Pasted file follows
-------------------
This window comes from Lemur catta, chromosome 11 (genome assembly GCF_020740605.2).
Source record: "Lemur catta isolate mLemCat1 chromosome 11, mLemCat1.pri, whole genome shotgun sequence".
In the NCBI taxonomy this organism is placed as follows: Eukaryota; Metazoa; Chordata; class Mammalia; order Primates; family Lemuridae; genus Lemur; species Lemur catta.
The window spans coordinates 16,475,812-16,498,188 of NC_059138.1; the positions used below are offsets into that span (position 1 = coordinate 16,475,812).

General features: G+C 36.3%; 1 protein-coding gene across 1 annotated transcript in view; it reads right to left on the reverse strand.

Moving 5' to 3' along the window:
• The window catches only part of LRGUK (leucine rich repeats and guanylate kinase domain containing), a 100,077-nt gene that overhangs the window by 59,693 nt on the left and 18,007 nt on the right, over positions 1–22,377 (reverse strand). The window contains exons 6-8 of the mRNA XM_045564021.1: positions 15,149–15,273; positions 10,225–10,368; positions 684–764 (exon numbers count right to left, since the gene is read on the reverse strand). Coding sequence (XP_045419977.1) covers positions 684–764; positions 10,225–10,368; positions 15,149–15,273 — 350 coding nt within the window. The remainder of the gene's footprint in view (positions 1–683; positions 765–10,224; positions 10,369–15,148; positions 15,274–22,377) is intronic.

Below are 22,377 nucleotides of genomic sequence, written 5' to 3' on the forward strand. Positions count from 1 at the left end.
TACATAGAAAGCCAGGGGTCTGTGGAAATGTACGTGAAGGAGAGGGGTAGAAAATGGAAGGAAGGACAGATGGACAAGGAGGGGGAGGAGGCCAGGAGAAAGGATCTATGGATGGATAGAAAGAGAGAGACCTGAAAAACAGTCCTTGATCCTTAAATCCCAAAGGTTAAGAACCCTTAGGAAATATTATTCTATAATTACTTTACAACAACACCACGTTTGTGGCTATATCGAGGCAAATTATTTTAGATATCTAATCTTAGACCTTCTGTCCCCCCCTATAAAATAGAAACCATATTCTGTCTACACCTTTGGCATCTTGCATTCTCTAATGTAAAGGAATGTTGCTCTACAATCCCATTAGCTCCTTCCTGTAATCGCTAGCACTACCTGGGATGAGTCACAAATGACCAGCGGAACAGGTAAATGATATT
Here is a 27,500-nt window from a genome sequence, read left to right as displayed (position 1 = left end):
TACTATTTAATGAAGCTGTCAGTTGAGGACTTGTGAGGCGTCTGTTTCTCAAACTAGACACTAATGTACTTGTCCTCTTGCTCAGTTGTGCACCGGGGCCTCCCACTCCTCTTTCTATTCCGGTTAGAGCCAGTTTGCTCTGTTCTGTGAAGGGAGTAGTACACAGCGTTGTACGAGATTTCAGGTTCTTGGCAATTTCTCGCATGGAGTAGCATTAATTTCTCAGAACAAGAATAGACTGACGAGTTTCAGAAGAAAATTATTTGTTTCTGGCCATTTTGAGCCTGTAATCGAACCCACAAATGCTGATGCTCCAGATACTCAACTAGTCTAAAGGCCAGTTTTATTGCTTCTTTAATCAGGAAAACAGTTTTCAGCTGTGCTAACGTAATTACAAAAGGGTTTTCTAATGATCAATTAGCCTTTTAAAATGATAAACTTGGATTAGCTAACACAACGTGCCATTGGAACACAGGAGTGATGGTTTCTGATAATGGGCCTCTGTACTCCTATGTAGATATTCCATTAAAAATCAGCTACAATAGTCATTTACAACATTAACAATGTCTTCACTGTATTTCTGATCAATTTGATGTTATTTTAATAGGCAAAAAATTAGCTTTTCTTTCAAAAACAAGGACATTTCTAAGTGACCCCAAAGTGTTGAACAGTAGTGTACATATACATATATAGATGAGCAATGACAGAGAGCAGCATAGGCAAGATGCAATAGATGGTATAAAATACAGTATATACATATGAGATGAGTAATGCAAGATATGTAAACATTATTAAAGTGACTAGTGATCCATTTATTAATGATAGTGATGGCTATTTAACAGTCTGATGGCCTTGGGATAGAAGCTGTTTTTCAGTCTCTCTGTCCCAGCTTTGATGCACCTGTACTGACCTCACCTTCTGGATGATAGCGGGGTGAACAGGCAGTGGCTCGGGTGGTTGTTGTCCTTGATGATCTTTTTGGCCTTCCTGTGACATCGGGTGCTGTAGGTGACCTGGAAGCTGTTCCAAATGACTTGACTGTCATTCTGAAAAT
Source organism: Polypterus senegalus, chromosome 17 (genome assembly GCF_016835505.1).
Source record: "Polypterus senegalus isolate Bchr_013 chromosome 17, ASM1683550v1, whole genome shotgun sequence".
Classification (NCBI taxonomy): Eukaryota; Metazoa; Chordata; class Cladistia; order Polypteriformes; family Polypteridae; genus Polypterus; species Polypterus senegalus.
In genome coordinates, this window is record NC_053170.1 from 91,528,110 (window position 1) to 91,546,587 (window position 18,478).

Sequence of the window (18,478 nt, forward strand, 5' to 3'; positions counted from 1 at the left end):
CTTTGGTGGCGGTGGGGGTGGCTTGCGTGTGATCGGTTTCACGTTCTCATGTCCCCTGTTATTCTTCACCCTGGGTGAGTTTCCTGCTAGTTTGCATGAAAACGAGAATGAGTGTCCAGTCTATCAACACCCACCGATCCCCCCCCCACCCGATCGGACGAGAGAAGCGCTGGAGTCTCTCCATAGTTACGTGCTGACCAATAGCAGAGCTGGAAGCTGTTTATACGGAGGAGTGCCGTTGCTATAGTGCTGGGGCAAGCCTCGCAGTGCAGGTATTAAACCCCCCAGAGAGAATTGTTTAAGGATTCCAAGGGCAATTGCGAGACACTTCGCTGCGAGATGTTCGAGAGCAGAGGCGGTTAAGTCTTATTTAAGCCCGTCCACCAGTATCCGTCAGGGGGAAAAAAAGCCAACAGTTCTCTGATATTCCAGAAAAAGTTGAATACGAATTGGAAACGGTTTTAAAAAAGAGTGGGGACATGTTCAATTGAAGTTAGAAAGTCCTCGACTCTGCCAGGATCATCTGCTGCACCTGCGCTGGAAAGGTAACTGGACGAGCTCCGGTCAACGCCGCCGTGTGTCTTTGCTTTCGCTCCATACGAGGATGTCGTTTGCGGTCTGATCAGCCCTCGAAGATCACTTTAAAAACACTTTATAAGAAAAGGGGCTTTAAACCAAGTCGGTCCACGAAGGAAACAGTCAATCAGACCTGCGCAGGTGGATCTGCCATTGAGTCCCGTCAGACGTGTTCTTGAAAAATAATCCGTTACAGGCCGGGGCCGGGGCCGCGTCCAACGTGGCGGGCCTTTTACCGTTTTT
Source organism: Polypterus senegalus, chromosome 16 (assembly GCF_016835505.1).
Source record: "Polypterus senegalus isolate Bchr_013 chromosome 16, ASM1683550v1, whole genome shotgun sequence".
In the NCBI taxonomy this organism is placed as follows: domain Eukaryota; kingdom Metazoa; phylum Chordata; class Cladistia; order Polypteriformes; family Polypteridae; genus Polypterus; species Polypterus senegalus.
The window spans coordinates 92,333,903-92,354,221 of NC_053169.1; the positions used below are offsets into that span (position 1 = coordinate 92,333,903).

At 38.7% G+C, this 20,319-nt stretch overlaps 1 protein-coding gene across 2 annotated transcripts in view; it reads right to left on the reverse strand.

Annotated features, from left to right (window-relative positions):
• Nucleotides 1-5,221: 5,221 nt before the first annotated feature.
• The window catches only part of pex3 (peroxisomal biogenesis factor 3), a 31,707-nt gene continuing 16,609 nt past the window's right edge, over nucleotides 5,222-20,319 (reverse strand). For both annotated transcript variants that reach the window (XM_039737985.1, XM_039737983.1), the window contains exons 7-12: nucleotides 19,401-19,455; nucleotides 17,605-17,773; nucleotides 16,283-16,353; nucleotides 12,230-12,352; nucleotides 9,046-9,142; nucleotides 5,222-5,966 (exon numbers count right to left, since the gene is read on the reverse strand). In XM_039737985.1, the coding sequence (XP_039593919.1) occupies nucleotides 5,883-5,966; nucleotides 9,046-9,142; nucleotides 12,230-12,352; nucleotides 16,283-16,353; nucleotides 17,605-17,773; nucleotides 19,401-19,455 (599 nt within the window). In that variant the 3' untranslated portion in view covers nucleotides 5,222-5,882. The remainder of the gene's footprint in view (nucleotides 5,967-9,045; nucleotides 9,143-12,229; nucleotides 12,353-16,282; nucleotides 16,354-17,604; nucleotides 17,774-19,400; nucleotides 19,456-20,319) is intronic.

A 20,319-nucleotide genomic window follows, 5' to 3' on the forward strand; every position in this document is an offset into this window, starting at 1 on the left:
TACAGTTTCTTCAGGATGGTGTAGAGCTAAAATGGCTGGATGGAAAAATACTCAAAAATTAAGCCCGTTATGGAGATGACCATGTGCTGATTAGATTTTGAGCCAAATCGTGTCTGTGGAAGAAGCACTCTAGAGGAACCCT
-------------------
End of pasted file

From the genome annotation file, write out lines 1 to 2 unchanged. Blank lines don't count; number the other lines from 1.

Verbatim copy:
This window comes from Lemur catta, chromosome 11 (genome assembly GCF_020740605.2).
Source record: "Lemur catta isolate mLemCat1 chromosome 11, mLemCat1.pri, whole genome shotgun sequence".